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dbc

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Reply with quote  #17 
Bert,
There is a write-up on Built it Solar for William Becker's cooker.  His design has a lot of similarities to yours.  The article has a lot of pictures and detail about the reflectors and base plate they are attached to.

He used 'composition board' (AKA Masonite) as backing material for the mylar sheets.  I guess it's light and stiff and cheap enough, and it holds glue pretty well, although I don't know how well it holds up outside.  It may be OK if it doesn't get rained on too much.  Seems to me some just stiff enough sheet metal would be better.  Something like 0.05 in. aluminum even better, although that may be more expensive and harder to find.  Becker used cut-up auto drip-pans (like you'd put under your old leaky VW bug) for the cooking box.  Maybe something like that would work for the reflector backing also.
Bert

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Reply with quote  #18 
Doug,

Thanks for the tip and info.

Don,

Several options there for the reflectors. Thanks.

Working on the door. I was going to put a door on the back for easier access but forgot when I finally got around to it. May still do that down the road.


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Bert K.
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sundug

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Reply with quote  #19 
Quote:
Originally Posted by Bert
Doug,

Thanks for the tip and info.

Don,

Several options there for the reflectors. Thanks.

Working on the door. I was going to put a door on the back for easier access but forgot when I finally got around to it. May still do that down the road.


I've been wanting to build a larger version of my sunoven, I have most of the materials, just haven't gotten around to it. Previously, I did build a couple of solar ovens, but once I lucked into a new sunoven still in the box, for $25 at a local junk store, I gave up on the homemade ones. It has several attributes that put it ahead of the homemade designs I have seen. Lightweight, altitude adjustable, tempered glass with a good seal, polished wind resistant aluminum reflectors that easily fold, portable, easy to clean interior, swing. I built a rotating table so I can adjust azimuth during the day. The two drawbacks with it's design for my uses are- 1) too small, I want to bake a full size pizza, and 2)front door means being blinded when opening it, letting the hot air out, and having to work over the lower reflector, glass being hinged is susceptible to breakage. So, my larger design will have fixed glass and a back door. Mylar left out in the weather soon clouds. Doug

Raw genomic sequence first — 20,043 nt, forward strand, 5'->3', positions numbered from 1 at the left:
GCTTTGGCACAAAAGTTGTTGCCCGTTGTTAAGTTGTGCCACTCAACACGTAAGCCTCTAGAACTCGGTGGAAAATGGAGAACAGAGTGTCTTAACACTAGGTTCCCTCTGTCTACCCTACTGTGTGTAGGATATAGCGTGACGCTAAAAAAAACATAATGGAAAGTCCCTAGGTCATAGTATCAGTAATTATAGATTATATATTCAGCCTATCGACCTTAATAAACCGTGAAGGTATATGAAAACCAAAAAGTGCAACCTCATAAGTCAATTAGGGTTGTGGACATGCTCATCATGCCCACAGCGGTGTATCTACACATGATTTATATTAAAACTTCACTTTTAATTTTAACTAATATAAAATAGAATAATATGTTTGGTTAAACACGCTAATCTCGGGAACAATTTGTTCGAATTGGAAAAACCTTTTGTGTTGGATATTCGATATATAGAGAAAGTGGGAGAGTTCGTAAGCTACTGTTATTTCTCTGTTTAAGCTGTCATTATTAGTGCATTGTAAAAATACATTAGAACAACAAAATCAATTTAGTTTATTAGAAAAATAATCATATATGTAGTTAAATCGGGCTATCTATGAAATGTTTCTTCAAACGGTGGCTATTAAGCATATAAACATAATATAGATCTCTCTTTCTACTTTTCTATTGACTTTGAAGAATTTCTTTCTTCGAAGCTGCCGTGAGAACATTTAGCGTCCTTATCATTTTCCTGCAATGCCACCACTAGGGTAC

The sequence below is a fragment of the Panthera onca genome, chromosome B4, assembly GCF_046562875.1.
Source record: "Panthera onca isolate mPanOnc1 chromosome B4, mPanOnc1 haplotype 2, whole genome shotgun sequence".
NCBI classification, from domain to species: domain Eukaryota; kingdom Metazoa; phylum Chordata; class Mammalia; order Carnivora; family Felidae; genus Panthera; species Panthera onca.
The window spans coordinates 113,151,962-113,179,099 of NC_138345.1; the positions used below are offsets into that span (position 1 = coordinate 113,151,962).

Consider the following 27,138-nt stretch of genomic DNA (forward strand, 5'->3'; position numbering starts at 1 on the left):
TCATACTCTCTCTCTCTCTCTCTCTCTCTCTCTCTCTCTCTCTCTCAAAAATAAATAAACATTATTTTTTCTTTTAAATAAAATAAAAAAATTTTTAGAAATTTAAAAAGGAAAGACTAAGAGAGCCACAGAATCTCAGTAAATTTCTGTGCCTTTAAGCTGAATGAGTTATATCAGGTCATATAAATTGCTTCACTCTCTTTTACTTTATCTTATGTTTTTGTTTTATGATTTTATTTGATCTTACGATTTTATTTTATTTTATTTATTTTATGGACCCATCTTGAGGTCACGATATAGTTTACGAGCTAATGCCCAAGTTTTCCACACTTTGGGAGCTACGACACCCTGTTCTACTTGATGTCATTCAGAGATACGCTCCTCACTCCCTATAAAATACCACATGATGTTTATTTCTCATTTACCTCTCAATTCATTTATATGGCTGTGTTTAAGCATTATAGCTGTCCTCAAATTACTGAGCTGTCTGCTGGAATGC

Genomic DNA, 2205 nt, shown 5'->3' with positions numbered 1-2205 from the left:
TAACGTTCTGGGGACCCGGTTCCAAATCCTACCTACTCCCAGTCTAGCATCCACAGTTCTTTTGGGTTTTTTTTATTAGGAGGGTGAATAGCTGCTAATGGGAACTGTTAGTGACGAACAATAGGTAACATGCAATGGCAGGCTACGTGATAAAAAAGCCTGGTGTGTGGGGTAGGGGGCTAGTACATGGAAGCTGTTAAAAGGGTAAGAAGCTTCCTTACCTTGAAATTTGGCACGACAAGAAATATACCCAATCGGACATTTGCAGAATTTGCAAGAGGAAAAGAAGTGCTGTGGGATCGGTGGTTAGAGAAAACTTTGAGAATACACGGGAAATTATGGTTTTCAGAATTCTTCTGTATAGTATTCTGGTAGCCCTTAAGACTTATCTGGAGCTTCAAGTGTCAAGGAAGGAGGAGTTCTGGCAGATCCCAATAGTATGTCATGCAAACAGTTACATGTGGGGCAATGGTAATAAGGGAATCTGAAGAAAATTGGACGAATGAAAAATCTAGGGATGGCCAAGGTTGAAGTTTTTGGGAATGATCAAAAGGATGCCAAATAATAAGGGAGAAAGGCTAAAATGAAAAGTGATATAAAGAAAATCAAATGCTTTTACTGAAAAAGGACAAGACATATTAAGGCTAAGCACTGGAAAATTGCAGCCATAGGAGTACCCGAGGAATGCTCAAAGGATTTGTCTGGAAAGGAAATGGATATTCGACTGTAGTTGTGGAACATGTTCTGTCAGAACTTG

https://www.builditsolar.com/Projects/SolarHomes/Doug/DougsProjects.htm

https://www.youtube.com/user/sundug69

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Bert

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Reply with quote  #20 
Doug,

I think I've seen your video on Youtube before.  Very lucky to find that deal on the sun oven. That's the one I wanted but couldn't afford. Try to model mine somewhat on it but a bit larger.

I wonder why they have the inside black? Wonder how it would perform with shiny walls inside.

I will be keeping an eye out for such a deal that you found. Better odds than the lotto. Right?


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Bert K.